banne

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See also: Banne and banné

Breton[edit]

Etymology[edit]

(This etymology is missing or incomplete. Please add to it, or discuss it at the Etymology scriptorium.) Compare Old Irish bannae (drop).

Noun[edit]

banne m (plural banneoù)

  1. drop, droplet
  2. glass

Declension[edit]


Dutch[edit]

Pronunciation[edit]

  • (file)

Verb[edit]

banne

  1. (archaic) singular present subjunctive of bannen

Anagrams[edit]


French[edit]

Etymology[edit]

From Late Latin benna (wicker carriage), related to benne used in Norman and Lyonnais. The meaning of bâche (covering, tarp) is the same that connects bâche and basket, see also Latin bascauda.

Noun[edit]

banne f (plural bannes)

  1. (dated) tipcart
    Synonyms: charrette, tomberau
  2. (dated, mining) cart used to transport coal
  3. wicker basket commonly made of willow branches
    Synonym: manne
  4. tarpaulin (sheet of material, often cloth, used as a cover or blanket)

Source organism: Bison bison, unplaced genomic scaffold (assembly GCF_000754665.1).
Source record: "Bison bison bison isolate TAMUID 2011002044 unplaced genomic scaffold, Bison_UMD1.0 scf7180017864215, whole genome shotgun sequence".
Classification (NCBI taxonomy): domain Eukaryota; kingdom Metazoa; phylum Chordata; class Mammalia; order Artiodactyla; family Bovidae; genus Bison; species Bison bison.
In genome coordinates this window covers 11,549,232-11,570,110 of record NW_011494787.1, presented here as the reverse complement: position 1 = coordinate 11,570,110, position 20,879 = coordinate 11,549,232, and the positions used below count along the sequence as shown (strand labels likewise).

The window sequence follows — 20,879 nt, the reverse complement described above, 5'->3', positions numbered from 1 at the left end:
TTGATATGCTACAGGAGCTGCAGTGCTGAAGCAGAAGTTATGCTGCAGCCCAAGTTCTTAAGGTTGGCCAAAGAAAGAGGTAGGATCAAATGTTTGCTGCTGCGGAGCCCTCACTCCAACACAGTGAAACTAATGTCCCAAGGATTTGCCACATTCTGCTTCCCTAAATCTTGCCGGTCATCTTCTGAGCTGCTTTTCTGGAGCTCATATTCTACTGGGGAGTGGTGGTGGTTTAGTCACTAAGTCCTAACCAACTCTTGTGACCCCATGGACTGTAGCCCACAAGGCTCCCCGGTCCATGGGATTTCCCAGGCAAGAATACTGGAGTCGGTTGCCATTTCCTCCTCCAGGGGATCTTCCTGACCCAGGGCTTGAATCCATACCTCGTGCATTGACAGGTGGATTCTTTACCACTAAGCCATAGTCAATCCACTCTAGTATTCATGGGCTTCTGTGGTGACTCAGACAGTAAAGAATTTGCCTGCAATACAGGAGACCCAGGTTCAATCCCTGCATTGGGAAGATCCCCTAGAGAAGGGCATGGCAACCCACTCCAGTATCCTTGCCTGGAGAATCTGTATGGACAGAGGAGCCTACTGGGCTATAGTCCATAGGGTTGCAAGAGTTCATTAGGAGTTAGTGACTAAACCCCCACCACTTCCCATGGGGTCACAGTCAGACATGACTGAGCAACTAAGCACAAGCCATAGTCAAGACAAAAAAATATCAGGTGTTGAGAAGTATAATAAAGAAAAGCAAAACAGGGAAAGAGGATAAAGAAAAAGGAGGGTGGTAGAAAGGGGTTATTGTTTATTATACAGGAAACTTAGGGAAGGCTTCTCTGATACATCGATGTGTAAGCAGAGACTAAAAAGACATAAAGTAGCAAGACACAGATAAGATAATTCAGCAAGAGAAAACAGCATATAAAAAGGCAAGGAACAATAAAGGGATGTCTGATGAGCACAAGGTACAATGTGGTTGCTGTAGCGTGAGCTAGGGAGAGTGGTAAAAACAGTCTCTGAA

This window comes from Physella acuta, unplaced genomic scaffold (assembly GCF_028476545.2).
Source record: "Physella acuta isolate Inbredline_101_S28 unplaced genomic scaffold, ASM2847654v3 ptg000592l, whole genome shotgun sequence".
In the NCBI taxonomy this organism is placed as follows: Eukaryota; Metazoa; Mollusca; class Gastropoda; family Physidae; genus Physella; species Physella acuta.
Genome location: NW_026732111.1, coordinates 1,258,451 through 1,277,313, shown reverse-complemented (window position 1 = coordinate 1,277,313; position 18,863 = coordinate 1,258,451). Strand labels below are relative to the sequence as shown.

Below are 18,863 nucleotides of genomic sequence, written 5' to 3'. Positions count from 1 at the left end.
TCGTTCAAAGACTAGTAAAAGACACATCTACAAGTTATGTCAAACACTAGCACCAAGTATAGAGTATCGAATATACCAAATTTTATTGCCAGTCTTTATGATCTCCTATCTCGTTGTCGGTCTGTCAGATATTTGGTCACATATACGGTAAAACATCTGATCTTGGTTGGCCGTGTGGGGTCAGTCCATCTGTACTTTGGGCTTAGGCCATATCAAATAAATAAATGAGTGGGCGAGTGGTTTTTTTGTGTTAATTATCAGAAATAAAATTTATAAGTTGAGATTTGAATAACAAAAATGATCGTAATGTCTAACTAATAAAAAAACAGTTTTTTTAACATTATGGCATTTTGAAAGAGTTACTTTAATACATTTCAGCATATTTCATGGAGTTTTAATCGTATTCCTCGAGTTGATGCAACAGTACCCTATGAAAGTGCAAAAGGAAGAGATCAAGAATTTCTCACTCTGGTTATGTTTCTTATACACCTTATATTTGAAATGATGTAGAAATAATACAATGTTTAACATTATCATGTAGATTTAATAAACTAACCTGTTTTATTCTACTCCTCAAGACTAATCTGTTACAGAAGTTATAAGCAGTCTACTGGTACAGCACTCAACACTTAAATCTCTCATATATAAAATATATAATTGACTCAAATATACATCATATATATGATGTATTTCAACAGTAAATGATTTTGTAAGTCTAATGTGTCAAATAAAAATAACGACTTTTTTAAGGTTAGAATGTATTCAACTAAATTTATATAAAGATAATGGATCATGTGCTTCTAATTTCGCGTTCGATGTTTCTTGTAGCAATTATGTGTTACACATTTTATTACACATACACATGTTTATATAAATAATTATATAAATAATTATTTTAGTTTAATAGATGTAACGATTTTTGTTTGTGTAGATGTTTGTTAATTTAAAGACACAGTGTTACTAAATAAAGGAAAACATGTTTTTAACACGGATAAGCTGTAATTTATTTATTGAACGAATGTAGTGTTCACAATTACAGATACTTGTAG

Synonym: bâche
  5. awning (rooflike cover, usually of canvas)
    Synonyms: auvent, marquise

Derived terms[edit]

Further reading[edit]


German[edit]

Pronunciation[edit]

Verb[edit]

banne

  1. First-person singular present of bannen.
  2. First-person singular subjunctive I of bannen.
  3. Third-person singular subjunctive I of bannen.
  4. Imperative singular of bannen.

West Frisian[edit]

Etymology[edit]

From Old Frisian banna, from Proto-Germanic *bannaną.

Verb[edit]

banne

  1. to ban, to drive out

Inflection[edit]

Weak class 1
infinitive banne
3rd singular past bande
past participle band
infinitive banne
long infinitive bannen
gerund bannen n
indicative present tense past tense
1st singular ban bande
2nd singular banst bandest
3rd singular bant bande
plural banne banden
imperative ban
participles bannend band

Further reading[edit]

  • banne”, in Wurdboek fan de Fryske taal (in Dutch), 2011